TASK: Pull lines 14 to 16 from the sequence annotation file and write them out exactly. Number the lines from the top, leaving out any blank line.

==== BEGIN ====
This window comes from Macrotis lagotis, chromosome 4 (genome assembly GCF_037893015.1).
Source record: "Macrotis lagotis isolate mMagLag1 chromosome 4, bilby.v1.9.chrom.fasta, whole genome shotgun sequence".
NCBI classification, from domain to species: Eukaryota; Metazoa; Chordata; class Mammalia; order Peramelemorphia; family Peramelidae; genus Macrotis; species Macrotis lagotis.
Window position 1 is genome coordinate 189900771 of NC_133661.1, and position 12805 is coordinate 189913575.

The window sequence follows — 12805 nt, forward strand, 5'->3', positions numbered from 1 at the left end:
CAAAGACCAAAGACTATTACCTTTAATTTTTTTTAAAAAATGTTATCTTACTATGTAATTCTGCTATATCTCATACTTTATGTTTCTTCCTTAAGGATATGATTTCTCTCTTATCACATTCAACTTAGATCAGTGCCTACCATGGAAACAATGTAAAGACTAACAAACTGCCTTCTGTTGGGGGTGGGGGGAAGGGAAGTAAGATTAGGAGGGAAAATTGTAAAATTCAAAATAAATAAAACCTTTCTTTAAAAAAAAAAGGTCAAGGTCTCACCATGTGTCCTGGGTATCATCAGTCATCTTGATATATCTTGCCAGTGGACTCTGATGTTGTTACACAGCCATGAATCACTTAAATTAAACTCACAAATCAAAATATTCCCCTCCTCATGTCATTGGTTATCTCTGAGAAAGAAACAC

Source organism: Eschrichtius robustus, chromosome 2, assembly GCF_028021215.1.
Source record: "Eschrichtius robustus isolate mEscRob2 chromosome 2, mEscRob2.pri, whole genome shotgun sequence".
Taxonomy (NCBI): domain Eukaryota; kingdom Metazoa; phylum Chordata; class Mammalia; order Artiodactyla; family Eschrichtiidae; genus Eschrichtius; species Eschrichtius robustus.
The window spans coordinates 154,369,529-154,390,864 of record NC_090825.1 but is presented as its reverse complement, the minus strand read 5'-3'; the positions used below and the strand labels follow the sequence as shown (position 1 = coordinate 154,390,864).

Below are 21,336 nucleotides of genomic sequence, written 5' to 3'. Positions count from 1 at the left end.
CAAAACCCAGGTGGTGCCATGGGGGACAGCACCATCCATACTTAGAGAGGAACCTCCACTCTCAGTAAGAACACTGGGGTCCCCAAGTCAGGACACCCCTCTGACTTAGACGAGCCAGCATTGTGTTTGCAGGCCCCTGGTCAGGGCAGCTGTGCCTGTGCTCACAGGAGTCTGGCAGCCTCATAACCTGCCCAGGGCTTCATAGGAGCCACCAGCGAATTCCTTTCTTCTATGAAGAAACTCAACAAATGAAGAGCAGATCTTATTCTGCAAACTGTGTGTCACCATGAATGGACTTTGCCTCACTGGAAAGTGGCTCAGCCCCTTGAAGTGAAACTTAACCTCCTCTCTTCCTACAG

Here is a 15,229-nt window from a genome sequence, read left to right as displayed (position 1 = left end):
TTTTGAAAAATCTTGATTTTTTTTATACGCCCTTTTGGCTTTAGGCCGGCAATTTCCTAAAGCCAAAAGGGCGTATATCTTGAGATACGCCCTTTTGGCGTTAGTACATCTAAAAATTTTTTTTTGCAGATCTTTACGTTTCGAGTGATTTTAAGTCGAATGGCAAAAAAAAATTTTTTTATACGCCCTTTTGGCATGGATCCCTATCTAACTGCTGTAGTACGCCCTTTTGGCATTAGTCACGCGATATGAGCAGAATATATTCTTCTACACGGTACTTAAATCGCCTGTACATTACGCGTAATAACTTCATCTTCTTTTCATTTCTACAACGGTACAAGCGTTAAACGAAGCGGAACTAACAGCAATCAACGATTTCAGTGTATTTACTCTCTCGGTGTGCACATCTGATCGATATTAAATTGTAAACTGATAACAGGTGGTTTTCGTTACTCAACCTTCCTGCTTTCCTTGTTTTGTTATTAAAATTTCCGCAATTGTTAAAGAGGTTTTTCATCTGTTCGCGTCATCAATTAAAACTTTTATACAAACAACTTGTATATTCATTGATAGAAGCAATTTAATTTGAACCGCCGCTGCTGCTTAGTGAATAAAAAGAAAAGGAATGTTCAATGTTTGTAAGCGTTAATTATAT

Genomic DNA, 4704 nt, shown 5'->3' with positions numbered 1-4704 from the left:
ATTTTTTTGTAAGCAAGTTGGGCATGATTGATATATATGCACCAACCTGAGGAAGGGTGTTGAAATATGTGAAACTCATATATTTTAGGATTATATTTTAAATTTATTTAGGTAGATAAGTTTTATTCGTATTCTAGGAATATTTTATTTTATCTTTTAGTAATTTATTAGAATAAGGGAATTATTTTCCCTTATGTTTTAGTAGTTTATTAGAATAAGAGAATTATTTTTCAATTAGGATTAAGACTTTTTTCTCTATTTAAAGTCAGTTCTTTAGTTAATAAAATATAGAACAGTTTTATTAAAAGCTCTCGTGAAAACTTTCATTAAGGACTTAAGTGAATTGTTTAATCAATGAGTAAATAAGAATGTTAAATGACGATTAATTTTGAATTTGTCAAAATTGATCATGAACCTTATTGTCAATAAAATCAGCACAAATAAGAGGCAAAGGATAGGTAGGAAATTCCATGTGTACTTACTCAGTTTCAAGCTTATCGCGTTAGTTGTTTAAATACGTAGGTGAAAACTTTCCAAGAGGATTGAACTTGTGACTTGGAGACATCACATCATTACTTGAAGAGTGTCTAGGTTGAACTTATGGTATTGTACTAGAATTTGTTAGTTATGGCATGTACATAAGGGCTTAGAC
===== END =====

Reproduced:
TTTTGAAAAATCTTGATTTTTTTTATACGCCCTTTTGGCTTTAGGCCGGCAATTTCCTAAAGCCAAAAGGGCGTATATCTTGAGATACGCCCTTTTGGCGTTAGTACATCTAAAAATTTTTTTTTGCAGATCTTTACGTTTCGAGTGATTTTAAGTCGAATGGCAAAAAAAAATTTTTTTATACGCCCTTTTGGCATGGATCCCTATCTAACTGCTGTAGTACGCCCTTTTGGCATTAGTCACGCGATATGAGCAGAATATATTCTTCTACACGGTACTTAAATCGCCTGTACATTACGCGTAATAACTTCATCTTCTTTTCATTTCTACAACGGTACAAGCGTTAAACGAAGCGGAACTAACAGCAATCAACGATTTCAGTGTATTTACTCTCTCGGTGTGCACATCTGATCGATATTAAATTGTAAACTGATAACAGGTGGTTTTCGTTACTCAACCTTCCTGCTTTCCTTGTTTTGTTATTAAAATTTCCGCAATTGTTAAAGAGGTTTTTCATCTGTTCGCGTCATCAATTAAAACTTTTATACAAACAACTTGTATATTCATTGATAGAAGCAATTTAATTTGAACCGCCGCTGCTGCTTAGTGAATAAAAAGAAAAGGAATGTTCAATGTTTGTAAGCGTTAATTATAT

Genomic DNA, 4704 nt, shown 5'->3' with positions numbered 1-4704 from the left:
ATTTTTTTGTAAGCAAGTTGGGCATGATTGATATATATGCACCAACCTGAGGAAGGGTGTTGAAATATGTGAAACTCATATATTTTAGGATTATATTTTAAATTTATTTAGGTAGATAAGTTTTATTCGTATTCTAGGAATATTTTATTTTATCTTTTAGTAATTTATTAGAATAAGGGAATTATTTTCCCTTATGTTTTAGTAGTTTATTAGAATAAGAGAATTATTTTTCAATTAGGATTAAGACTTTTTTCTCTATTTAAAGTCAGTTCTTTAGTTAATAAAATATAGAACAGTTTTATTAAAAGCTCTCGTGAAAACTTTCATTAAGGACTTAAGTGAATTGTTTAATCAATGAGTAAATAAGAATGTTAAATGACGATTAATTTTGAATTTGTCAAAATTGATCATGAACCTTATTGTCAATAAAATCAGCACAAATAAGAGGCAAAGGATAGGTAGGAAATTCCATGTGTACTTACTCAGTTTCAAGCTTATCGCGTTAGTTGTTTAAATACGTAGGTGAAAACTTTCCAAGAGGATTGAACTTGTGACTTGGAGACATCACATCATTACTTGAAGAGTGTCTAGGTTGAACTTATGGTATTGTACTAGAATTTGTTAGTTATGGCATGTACATAAGGGCTTAGAC